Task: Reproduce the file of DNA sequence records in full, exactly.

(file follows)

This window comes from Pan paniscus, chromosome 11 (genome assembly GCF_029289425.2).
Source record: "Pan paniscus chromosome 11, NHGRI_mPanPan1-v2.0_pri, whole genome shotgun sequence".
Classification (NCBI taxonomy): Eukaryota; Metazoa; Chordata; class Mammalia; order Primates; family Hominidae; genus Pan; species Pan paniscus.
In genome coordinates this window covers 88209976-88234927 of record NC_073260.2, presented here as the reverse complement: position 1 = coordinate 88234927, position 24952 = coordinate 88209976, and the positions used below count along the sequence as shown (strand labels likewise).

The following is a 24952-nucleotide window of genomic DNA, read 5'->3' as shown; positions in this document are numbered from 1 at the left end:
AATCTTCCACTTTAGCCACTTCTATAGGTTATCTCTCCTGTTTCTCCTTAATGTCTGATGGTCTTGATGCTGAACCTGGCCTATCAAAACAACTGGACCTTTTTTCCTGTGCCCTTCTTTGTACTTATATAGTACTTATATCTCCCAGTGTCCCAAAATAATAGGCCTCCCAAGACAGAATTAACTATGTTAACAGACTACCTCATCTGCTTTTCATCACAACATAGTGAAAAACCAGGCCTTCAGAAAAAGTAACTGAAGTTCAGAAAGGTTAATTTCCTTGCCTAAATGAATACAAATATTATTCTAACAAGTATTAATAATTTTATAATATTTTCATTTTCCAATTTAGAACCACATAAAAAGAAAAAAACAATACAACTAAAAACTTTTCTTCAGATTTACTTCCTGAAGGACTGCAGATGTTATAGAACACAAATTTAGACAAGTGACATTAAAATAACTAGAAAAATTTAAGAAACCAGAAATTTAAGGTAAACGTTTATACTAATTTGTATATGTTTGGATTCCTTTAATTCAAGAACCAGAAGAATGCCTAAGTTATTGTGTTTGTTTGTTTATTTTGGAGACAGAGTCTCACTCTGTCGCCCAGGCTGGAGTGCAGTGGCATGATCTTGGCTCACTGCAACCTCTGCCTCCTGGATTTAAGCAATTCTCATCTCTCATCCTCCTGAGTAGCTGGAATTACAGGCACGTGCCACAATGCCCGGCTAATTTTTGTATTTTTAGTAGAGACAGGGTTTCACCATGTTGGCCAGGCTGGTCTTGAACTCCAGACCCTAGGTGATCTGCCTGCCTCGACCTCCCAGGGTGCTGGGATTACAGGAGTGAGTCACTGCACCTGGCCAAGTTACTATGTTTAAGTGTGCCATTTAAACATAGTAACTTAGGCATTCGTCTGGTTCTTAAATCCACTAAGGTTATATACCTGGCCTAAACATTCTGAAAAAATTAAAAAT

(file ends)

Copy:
This window comes from Pan paniscus, chromosome 11 (genome assembly GCF_029289425.2).
Source record: "Pan paniscus chromosome 11, NHGRI_mPanPan1-v2.0_pri, whole genome shotgun sequence".
Classification (NCBI taxonomy): Eukaryota; Metazoa; Chordata; class Mammalia; order Primates; family Hominidae; genus Pan; species Pan paniscus.
In genome coordinates this window covers 88209976-88234927 of record NC_073260.2, presented here as the reverse complement: position 1 = coordinate 88234927, position 24952 = coordinate 88209976, and the positions used below count along the sequence as shown (strand labels likewise).

The following is a 24952-nucleotide window of genomic DNA, read 5'->3' as shown; positions in this document are numbered from 1 at the left end:
AATCTTCCACTTTAGCCACTTCTATAGGTTATCTCTCCTGTTTCTCCTTAATGTCTGATGGTCTTGATGCTGAACCTGGCCTATCAAAACAACTGGACCTTTTTTCCTGTGCCCTTCTTTGTACTTATATAGTACTTATATCTCCCAGTGTCCCAAAATAATAGGCCTCCCAAGACAGAATTAACTATGTTAACAGACTACCTCATCTGCTTTTCATCACAACATAGTGAAAAACCAGGCCTTCAGAAAAAGTAACTGAAGTTCAGAAAGGTTAATTTCCTTGCCTAAATGAATACAAATATTATTCTAACAAGTATTAATAATTTTATAATATTTTCATTTTCCAATTTAGAACCACATAAAAAGAAAAAAACAATACAACTAAAAACTTTTCTTCAGATTTACTTCCTGAAGGACTGCAGATGTTATAGAACACAAATTTAGACAAGTGACATTAAAATAACTAGAAAAATTTAAGAAACCAGAAATTTAAGGTAAACGTTTATACTAATTTGTATATGTTTGGATTCCTTTAATTCAAGAACCAGAAGAATGCCTAAGTTATTGTGTTTGTTTGTTTATTTTGGAGACAGAGTCTCACTCTGTCGCCCAGGCTGGAGTGCAGTGGCATGATCTTGGCTCACTGCAACCTCTGCCTCCTGGATTTAAGCAATTCTCATCTCTCATCCTCCTGAGTAGCTGGAATTACAGGCACGTGCCACAATGCCCGGCTAATTTTTGTATTTTTAGTAGAGACAGGGTTTCACCATGTTGGCCAGGCTGGTCTTGAACTCCAGACCCTAGGTGATCTGCCTGCCTCGACCTCCCAGGGTGCTGGGATTACAGGAGTGAGTCACTGCACCTGGCCAAGTTACTATGTTTAAGTGTGCCATTTAAACATAGTAACTTAGGCATTCGTCTGGTTCTTAAATCCACTAAGGTTATATACCTGGCCTAAACATTCTGAAAAAATTAAAAAT